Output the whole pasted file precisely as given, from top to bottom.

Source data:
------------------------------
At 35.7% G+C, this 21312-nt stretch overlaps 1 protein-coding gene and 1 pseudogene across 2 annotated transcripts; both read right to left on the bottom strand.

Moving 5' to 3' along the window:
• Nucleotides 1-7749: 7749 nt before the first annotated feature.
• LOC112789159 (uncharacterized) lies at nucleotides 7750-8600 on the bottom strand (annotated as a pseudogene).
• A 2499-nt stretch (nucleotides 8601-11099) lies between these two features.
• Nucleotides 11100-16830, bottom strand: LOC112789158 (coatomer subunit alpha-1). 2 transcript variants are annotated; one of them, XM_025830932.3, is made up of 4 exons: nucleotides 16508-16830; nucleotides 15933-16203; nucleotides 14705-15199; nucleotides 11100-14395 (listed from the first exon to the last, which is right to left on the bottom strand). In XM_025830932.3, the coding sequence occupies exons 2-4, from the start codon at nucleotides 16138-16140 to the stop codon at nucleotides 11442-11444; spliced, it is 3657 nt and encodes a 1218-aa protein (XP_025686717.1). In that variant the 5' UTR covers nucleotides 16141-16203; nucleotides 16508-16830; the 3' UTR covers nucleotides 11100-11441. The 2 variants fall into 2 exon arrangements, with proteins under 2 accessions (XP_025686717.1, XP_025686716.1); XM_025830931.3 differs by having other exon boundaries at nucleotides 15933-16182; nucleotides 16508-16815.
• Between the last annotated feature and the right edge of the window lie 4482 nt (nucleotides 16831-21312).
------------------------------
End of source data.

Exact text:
At 35.7% G+C, this 21312-nt stretch overlaps 1 protein-coding gene and 1 pseudogene across 2 annotated transcripts; both read right to left on the bottom strand.

Moving 5' to 3' along the window:
• Nucleotides 1-7749: 7749 nt before the first annotated feature.
• LOC112789159 (uncharacterized) lies at nucleotides 7750-8600 on the bottom strand (annotated as a pseudogene).
• A 2499-nt stretch (nucleotides 8601-11099) lies between these two features.
• Nucleotides 11100-16830, bottom strand: LOC112789158 (coatomer subunit alpha-1). 2 transcript variants are annotated; one of them, XM_025830932.3, is made up of 4 exons: nucleotides 16508-16830; nucleotides 15933-16203; nucleotides 14705-15199; nucleotides 11100-14395 (listed from the first exon to the last, which is right to left on the bottom strand). In XM_025830932.3, the coding sequence occupies exons 2-4, from the start codon at nucleotides 16138-16140 to the stop codon at nucleotides 11442-11444; spliced, it is 3657 nt and encodes a 1218-aa protein (XP_025686717.1). In that variant the 5' UTR covers nucleotides 16141-16203; nucleotides 16508-16830; the 3' UTR covers nucleotides 11100-11441. The 2 variants fall into 2 exon arrangements, with proteins under 2 accessions (XP_025686717.1, XP_025686716.1); XM_025830931.3 differs by having other exon boundaries at nucleotides 15933-16182; nucleotides 16508-16815.
• Between the last annotated feature and the right edge of the window lie 4482 nt (nucleotides 16831-21312).